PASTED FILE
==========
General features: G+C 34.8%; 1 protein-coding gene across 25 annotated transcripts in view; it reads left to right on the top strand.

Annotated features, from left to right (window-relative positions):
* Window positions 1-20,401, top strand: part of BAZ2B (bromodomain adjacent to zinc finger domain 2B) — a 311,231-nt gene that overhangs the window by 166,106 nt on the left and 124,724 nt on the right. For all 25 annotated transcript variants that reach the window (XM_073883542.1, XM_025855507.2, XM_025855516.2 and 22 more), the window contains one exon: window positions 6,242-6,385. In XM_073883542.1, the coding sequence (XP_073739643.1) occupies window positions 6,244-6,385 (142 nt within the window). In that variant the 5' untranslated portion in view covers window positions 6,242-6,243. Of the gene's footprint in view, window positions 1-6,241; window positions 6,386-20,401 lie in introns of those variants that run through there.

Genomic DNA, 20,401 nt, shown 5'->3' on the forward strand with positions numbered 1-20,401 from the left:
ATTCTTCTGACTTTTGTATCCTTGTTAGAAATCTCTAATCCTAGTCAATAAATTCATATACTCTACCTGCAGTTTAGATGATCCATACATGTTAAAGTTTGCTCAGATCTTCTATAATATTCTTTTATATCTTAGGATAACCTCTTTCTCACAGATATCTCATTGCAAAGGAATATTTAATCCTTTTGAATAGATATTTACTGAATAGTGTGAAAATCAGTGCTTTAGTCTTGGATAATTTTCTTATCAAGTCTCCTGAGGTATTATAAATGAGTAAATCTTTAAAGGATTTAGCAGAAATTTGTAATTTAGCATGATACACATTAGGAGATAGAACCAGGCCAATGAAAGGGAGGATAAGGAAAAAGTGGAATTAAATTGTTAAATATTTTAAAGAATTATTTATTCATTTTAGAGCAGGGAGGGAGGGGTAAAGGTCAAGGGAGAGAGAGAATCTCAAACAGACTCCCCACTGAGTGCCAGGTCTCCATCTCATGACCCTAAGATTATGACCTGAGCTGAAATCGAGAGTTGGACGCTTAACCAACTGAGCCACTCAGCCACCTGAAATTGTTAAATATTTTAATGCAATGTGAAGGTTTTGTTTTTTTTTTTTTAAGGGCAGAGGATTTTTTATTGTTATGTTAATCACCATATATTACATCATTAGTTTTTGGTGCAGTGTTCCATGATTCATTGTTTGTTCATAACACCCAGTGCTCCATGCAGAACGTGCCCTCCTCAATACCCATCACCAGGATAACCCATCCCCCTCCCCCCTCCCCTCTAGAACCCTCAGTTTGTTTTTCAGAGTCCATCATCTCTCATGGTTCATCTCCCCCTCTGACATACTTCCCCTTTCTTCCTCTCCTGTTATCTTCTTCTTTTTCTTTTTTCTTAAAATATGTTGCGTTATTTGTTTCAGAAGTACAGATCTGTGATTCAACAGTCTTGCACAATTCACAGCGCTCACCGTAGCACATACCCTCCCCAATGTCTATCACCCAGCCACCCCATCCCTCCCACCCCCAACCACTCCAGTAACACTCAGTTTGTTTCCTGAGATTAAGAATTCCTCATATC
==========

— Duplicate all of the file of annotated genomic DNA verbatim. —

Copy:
General features: G+C 34.8%; 1 protein-coding gene across 25 annotated transcripts in view; it reads left to right on the top strand.

Annotated features, from left to right (window-relative positions):
* Window positions 1-20,401, top strand: part of BAZ2B (bromodomain adjacent to zinc finger domain 2B) — a 311,231-nt gene that overhangs the window by 166,106 nt on the left and 124,724 nt on the right. For all 25 annotated transcript variants that reach the window (XM_073883542.1, XM_025855507.2, XM_025855516.2 and 22 more), the window contains one exon: window positions 6,242-6,385. In XM_073883542.1, the coding sequence (XP_073739643.1) occupies window positions 6,244-6,385 (142 nt within the window). In that variant the 5' untranslated portion in view covers window positions 6,242-6,243. Of the gene's footprint in view, window positions 1-6,241; window positions 6,386-20,401 lie in introns of those variants that run through there.

Genomic DNA, 20,401 nt, shown 5'->3' on the forward strand with positions numbered 1-20,401 from the left:
ATTCTTCTGACTTTTGTATCCTTGTTAGAAATCTCTAATCCTAGTCAATAAATTCATATACTCTACCTGCAGTTTAGATGATCCATACATGTTAAAGTTTGCTCAGATCTTCTATAATATTCTTTTATATCTTAGGATAACCTCTTTCTCACAGATATCTCATTGCAAAGGAATATTTAATCCTTTTGAATAGATATTTACTGAATAGTGTGAAAATCAGTGCTTTAGTCTTGGATAATTTTCTTATCAAGTCTCCTGAGGTATTATAAATGAGTAAATCTTTAAAGGATTTAGCAGAAATTTGTAATTTAGCATGATACACATTAGGAGATAGAACCAGGCCAATGAAAGGGAGGATAAGGAAAAAGTGGAATTAAATTGTTAAATATTTTAAAGAATTATTTATTCATTTTAGAGCAGGGAGGGAGGGGTAAAGGTCAAGGGAGAGAGAGAATCTCAAACAGACTCCCCACTGAGTGCCAGGTCTCCATCTCATGACCCTAAGATTATGACCTGAGCTGAAATCGAGAGTTGGACGCTTAACCAACTGAGCCACTCAGCCACCTGAAATTGTTAAATATTTTAATGCAATGTGAAGGTTTTGTTTTTTTTTTTTTAAGGGCAGAGGATTTTTTATTGTTATGTTAATCACCATATATTACATCATTAGTTTTTGGTGCAGTGTTCCATGATTCATTGTTTGTTCATAACACCCAGTGCTCCATGCAGAACGTGCCCTCCTCAATACCCATCACCAGGATAACCCATCCCCCTCCCCCCTCCCCTCTAGAACCCTCAGTTTGTTTTTCAGAGTCCATCATCTCTCATGGTTCATCTCCCCCTCTGACATACTTCCCCTTTCTTCCTCTCCTGTTATCTTCTTCTTTTTCTTTTTTCTTAAAATATGTTGCGTTATTTGTTTCAGAAGTACAGATCTGTGATTCAACAGTCTTGCACAATTCACAGCGCTCACCGTAGCACATACCCTCCCCAATGTCTATCACCCAGCCACCCCATCCCTCCCACCCCCAACCACTCCAGTAACACTCAGTTTGTTTCCTGAGATTAAGAATTCCTCATATC